University Hall occupants plan summer construction-forced caravan

University Hall occupants will soon pack up for eight weeks away from their offices and classrooms as a $500,000 project to improve building safety gets underway.

Faculty, staff and students from the Beth-El College of Nursing will vacate University Hall the week of May 16 to make way for what University Architect Carolyn Fox calls “a lot of dust and noise.”

The commotion is part of a $500,000 project to install fire sprinkler systems in about 50,000 square feet of the building along with reconfiguration of three classrooms and new emergency exit signs. The project was funded by the State of Colorado because of safety concerns.

“There was very little money provided by the state this year for improving buildings,” Fox said. “That this project was funded is indicative of the importance of correcting several life safety issues within the building.”

Purchased from Compassion International in 2002, University Hall currently contains fire sprinklers in only one-third of the building, an area primarily occupied by Theaterworks . The summer project will add sprinklers to the remainder of the building, add exits to classrooms, and improve emergency exit signs.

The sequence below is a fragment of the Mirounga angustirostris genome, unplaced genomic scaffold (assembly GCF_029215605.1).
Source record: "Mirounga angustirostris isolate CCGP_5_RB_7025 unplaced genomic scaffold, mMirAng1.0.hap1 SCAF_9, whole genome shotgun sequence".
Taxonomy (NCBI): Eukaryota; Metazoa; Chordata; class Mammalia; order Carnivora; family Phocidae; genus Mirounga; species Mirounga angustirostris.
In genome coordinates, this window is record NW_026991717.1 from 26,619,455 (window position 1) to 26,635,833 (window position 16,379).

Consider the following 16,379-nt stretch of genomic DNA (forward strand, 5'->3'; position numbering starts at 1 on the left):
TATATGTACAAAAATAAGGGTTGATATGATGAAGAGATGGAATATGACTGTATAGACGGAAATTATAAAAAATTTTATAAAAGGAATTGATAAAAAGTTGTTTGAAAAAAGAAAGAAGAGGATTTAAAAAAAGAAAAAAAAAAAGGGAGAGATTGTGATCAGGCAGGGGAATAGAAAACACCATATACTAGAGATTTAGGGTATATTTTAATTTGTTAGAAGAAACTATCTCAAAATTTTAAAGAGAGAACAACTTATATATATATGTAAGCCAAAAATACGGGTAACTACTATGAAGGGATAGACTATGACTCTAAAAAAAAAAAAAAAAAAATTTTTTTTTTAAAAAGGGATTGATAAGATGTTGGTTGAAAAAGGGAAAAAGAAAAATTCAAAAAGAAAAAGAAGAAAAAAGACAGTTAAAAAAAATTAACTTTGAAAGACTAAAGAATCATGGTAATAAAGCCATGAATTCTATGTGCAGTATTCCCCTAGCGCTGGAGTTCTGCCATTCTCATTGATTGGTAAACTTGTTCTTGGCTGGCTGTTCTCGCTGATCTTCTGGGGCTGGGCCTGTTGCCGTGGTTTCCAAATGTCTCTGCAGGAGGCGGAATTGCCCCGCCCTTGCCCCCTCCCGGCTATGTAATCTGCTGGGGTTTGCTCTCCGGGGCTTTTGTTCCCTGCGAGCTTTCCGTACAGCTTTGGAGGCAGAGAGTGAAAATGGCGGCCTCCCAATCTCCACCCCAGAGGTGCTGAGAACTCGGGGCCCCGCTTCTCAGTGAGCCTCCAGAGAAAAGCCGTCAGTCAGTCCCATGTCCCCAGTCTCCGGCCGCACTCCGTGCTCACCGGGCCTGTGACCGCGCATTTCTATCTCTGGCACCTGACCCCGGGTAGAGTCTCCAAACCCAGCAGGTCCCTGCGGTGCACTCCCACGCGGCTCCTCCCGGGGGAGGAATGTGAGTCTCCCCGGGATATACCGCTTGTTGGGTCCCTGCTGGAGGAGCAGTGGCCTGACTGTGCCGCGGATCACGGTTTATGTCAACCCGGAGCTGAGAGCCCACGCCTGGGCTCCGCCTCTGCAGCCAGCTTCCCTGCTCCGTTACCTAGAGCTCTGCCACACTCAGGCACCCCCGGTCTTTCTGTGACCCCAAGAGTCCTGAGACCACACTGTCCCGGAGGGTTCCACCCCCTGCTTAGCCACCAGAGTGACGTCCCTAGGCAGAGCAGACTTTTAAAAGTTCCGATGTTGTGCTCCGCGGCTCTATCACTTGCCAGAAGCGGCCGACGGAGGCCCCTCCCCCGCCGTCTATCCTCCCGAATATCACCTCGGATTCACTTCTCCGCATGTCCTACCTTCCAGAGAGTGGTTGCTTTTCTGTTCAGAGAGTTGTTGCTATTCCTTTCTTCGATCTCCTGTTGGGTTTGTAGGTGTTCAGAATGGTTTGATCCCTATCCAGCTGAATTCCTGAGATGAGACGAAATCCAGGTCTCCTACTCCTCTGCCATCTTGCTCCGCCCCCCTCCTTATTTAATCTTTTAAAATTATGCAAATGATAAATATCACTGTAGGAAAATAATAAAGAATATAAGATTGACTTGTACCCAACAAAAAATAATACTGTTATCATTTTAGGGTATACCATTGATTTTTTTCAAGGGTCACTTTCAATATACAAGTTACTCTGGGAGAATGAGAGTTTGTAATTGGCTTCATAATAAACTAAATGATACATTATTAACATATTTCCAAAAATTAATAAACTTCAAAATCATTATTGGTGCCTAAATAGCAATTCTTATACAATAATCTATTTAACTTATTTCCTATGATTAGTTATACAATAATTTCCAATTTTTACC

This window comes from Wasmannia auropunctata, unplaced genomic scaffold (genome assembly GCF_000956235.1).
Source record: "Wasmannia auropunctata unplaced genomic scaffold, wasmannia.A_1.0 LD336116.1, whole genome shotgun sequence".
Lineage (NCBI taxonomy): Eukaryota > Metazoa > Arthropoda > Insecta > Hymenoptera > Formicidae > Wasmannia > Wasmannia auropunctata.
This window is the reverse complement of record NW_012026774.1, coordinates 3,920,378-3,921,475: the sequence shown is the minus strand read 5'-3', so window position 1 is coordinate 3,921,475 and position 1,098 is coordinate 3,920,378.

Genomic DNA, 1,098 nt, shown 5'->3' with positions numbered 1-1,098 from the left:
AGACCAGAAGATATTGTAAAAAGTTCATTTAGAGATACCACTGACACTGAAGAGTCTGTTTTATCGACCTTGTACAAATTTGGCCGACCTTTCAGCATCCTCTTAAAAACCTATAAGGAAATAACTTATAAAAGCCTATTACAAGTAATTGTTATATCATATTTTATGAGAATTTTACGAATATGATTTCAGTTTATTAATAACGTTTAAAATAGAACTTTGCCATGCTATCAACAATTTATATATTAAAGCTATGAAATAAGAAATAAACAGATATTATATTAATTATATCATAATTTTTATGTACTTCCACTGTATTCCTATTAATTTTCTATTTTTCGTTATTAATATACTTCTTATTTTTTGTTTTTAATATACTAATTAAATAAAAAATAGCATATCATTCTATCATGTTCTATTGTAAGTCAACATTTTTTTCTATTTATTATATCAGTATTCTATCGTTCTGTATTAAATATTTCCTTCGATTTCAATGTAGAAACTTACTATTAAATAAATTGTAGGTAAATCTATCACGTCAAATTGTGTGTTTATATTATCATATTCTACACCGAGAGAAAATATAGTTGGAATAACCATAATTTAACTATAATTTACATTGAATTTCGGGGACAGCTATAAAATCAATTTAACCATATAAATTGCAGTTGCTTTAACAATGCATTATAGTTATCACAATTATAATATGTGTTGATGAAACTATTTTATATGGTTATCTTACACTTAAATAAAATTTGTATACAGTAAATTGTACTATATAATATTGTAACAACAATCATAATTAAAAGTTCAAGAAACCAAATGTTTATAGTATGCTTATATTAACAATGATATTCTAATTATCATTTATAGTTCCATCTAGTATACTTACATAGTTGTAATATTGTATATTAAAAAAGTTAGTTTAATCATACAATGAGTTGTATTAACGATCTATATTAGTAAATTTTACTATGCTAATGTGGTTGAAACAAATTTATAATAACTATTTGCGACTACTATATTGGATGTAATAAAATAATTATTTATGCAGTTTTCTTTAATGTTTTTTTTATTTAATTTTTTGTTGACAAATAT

“UCCS is utilizing the building far differently than the uses it was constructed for,” Fox said. “As a result, we need to make some changes to bring the building to code and to ensure a safe working and learning environment.”

Crews from GH Phipps Construction will begin work May 23 with the goal of completing the project by July 18. Crews will install water lines above ceilings which will require drilling into concrete and generally creating so much havoc that summer classes could not be conducted in University Hall.

Summer nursing classes will now be conducted at the former Penrose Community Hospital on Academy Boulevard while faculty and staff members will work from home, from the Theaterworks area, or from temporary offices in Vail House in the student housing village.

“Everyone has been very cooperative,” Fox said. “In all likelihood, no one will pay attention to the new sprinkler heads in the ceiling, the biggest expense of the project.  But if we ever have a fire, everyone will be really glad they are there.”

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